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Automatic control of negative emotions: Evidence that structured practice increases the efficiency of emotion regulation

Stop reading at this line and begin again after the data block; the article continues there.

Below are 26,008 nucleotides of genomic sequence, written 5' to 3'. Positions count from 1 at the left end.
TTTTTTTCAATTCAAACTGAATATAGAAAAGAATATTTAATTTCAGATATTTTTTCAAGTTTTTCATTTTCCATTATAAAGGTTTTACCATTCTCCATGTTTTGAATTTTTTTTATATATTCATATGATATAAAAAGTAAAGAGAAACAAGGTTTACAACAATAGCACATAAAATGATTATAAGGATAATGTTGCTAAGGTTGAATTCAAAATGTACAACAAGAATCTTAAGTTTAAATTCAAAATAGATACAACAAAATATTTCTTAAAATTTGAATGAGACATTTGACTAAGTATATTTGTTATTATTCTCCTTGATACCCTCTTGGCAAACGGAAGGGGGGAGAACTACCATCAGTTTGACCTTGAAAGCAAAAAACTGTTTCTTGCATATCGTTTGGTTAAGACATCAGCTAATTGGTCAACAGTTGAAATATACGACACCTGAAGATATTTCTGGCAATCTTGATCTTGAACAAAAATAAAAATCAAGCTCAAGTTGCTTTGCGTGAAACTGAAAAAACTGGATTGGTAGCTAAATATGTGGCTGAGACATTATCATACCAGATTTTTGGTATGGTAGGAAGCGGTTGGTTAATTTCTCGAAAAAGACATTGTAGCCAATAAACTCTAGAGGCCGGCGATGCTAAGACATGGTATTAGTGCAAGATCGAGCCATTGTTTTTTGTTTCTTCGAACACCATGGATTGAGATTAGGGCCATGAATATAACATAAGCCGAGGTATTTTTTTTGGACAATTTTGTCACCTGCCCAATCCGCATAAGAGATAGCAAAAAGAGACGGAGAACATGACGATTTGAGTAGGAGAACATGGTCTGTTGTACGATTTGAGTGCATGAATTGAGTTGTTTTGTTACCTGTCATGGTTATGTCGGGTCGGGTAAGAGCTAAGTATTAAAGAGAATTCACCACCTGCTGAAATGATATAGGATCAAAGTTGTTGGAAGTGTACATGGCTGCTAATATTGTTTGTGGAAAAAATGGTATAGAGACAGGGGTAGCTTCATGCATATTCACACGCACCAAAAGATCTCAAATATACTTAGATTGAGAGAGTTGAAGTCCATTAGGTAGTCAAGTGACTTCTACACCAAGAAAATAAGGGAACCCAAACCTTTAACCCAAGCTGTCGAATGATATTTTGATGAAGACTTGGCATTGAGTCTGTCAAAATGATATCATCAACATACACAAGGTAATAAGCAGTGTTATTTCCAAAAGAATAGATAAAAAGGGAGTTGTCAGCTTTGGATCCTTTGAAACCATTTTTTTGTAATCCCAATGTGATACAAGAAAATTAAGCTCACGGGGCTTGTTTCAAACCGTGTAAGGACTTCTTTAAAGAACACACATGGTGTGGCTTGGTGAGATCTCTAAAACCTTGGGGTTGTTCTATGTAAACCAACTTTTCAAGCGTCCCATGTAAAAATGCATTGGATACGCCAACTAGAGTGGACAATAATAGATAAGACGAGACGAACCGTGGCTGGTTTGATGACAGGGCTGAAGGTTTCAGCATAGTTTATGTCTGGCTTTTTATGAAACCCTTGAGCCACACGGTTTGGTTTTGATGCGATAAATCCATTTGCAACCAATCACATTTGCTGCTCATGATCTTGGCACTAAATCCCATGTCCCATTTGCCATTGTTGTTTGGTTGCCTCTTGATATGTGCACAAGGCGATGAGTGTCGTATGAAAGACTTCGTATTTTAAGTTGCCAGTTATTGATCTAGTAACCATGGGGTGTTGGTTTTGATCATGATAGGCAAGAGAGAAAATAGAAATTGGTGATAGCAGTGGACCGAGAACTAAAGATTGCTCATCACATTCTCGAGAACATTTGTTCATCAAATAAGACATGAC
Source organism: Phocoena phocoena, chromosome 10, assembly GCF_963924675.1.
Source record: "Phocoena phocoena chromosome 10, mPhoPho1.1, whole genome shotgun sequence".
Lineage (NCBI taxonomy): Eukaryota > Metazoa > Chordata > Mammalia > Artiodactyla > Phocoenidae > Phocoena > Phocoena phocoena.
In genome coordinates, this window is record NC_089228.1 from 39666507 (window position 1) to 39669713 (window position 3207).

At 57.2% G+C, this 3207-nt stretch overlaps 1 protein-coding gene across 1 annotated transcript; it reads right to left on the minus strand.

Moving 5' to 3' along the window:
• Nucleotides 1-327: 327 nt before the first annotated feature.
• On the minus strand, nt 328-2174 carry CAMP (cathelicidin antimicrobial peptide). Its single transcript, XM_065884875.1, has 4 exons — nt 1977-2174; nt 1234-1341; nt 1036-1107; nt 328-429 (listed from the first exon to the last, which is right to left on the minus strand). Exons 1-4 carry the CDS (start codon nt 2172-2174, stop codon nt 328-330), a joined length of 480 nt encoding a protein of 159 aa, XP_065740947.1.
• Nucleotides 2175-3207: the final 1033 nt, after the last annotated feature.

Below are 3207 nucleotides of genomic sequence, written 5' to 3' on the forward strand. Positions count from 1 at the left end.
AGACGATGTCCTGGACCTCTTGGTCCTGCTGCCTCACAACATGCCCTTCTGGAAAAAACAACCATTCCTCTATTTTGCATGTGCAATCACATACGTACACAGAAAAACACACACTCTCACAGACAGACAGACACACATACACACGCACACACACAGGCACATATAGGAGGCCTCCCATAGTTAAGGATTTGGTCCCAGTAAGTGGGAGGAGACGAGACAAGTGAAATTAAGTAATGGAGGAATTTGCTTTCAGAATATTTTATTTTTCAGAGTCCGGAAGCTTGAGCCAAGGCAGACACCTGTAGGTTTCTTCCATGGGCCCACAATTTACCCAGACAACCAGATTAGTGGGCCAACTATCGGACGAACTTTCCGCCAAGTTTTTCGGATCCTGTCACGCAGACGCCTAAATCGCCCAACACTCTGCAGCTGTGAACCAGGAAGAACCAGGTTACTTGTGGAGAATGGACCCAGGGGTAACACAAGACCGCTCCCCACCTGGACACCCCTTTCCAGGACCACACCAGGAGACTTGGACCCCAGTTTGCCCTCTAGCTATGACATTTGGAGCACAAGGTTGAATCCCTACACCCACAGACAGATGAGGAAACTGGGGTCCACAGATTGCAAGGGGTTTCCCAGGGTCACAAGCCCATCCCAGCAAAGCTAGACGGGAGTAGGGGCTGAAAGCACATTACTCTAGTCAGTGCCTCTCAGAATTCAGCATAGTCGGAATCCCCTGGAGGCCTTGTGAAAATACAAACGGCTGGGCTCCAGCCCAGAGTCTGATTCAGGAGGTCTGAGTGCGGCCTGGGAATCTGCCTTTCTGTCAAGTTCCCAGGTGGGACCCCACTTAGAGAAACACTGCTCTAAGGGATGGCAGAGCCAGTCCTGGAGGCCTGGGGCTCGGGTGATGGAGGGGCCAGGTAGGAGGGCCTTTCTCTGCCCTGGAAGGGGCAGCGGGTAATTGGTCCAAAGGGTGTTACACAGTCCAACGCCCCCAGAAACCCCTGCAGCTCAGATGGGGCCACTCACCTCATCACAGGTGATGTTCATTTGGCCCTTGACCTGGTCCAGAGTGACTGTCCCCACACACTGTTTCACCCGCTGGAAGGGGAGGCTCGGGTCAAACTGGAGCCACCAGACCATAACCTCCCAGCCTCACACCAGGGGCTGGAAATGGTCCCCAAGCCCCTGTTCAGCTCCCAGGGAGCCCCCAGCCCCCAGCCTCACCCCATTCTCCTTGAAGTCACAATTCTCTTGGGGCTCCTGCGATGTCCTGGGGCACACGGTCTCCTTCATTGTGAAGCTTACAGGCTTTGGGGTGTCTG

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Emotion regulation (ER) is vital to everyday functioning. However, the effortful nature of many forms of ER may lead to regulation being inefficient and potentially ineffective. The present research examined whether structured practice could increase the efficiency of ER. During three training sessions, comprising a total of 150 training trials, participants were presented with negatively valenced images and asked either to "attend" (control condition) or "reappraise" (ER condition). A further group of participants did not participate in training but only completed follow-up measures. Practice increased the efficiency of ER as indexed by decreased time required to regulate emotions and increased heart rate variability (HRV). Furthermore, participants in the ER condition spontaneously regulated their negative emotions two weeks later and reported being more habitual in their use of ER. These findings indicate that structured practice can facilitate the automatic control of negative emotions and that these effects persist beyond training.